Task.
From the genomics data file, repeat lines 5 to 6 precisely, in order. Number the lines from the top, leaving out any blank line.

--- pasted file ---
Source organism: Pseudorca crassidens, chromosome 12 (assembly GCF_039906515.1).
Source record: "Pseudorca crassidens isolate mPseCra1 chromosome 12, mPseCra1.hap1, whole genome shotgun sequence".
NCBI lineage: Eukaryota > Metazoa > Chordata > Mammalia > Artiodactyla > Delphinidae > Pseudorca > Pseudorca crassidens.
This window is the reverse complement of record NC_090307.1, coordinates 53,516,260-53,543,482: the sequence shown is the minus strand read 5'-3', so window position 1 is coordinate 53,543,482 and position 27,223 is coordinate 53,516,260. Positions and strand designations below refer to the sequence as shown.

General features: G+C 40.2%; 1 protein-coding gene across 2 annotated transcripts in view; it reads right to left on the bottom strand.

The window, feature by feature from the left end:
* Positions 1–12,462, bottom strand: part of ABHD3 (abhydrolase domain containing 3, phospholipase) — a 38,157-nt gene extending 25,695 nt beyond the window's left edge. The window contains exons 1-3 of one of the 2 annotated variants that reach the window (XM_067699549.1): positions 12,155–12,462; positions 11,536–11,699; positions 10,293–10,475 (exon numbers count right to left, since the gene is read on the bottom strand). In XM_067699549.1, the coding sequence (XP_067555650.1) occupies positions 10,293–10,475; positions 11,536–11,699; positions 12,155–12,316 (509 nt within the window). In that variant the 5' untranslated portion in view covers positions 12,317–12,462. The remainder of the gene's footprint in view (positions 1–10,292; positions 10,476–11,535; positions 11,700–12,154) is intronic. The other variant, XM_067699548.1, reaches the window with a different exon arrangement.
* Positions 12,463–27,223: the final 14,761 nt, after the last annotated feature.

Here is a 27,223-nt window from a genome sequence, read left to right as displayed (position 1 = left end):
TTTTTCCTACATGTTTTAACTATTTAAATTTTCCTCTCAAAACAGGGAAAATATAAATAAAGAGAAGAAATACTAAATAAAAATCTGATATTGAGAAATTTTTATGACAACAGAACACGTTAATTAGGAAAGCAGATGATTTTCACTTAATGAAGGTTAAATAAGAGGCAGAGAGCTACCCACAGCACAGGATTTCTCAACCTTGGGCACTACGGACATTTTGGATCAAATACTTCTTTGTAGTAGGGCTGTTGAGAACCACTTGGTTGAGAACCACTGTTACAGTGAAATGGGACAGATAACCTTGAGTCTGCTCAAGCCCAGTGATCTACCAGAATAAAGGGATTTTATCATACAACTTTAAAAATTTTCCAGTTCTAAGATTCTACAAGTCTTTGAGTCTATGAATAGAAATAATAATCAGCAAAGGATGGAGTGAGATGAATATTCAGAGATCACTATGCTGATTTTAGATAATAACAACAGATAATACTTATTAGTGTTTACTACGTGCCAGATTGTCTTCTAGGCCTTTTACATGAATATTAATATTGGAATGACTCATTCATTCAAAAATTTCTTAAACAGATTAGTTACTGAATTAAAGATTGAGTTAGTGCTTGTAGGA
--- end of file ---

General features: G+C 40.2%; 1 protein-coding gene across 2 annotated transcripts in view; it reads right to left on the bottom strand.

The window, feature by feature from the left end: